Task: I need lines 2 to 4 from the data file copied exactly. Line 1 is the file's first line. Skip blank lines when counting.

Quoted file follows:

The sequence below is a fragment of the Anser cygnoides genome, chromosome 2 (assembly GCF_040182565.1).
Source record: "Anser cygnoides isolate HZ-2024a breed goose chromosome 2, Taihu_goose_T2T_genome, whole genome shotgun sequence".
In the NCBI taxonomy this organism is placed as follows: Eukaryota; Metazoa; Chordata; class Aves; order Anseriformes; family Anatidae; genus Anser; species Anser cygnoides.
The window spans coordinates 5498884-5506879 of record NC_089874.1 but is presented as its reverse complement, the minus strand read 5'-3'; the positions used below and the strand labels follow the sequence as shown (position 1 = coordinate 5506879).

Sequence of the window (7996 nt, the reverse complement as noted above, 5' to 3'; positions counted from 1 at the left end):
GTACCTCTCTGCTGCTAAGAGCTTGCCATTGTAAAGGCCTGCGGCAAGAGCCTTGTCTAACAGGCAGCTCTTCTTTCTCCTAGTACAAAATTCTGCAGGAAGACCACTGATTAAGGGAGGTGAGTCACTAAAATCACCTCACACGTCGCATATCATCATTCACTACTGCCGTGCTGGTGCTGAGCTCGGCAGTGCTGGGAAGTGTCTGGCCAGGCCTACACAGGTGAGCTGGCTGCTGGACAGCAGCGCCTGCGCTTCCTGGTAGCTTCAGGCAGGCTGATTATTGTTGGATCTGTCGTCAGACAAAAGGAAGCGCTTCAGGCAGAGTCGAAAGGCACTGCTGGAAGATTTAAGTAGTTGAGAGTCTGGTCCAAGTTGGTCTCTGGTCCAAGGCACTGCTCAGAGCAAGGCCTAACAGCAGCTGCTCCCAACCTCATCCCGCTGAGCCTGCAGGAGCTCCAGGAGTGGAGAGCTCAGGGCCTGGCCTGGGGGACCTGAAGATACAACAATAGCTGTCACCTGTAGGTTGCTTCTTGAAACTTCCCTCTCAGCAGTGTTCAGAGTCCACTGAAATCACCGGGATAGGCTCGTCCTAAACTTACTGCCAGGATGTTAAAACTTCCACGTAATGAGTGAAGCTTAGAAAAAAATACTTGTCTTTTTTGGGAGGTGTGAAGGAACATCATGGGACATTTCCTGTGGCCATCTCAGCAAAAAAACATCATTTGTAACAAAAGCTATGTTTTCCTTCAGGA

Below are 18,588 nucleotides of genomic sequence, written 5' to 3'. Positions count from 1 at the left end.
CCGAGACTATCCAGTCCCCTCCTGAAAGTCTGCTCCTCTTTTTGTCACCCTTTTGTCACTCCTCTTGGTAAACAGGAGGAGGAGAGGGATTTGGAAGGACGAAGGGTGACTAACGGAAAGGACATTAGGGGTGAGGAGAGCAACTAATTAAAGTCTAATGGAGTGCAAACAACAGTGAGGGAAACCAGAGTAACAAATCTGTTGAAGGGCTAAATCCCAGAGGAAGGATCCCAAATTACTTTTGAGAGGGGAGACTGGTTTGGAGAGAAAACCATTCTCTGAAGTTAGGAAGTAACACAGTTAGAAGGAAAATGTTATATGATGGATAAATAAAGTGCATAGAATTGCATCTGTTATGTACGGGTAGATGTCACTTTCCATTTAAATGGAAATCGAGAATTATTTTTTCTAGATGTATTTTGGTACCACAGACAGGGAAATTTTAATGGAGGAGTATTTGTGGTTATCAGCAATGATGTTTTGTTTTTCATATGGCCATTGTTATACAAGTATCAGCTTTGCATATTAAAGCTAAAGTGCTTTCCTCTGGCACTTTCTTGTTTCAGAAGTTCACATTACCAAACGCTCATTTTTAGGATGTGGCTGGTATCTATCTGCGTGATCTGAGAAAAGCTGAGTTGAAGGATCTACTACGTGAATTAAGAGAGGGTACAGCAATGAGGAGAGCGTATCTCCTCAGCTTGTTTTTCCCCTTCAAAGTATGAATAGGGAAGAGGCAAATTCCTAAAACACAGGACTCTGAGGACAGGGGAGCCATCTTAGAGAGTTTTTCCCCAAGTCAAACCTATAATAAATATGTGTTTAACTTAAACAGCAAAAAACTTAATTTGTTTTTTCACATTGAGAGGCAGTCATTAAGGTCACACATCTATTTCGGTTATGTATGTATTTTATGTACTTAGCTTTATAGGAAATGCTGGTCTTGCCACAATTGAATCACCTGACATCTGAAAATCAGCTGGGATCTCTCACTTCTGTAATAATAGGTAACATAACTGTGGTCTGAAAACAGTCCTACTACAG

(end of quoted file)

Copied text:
Source record: "Anser cygnoides isolate HZ-2024a breed goose chromosome 2, Taihu_goose_T2T_genome, whole genome shotgun sequence".
In the NCBI taxonomy this organism is placed as follows: Eukaryota; Metazoa; Chordata; class Aves; order Anseriformes; family Anatidae; genus Anser; species Anser cygnoides.
The window spans coordinates 5498884-5506879 of record NC_089874.1 but is presented as its reverse complement, the minus strand read 5'-3'; the positions used below and the strand labels follow the sequence as shown (position 1 = coordinate 5506879).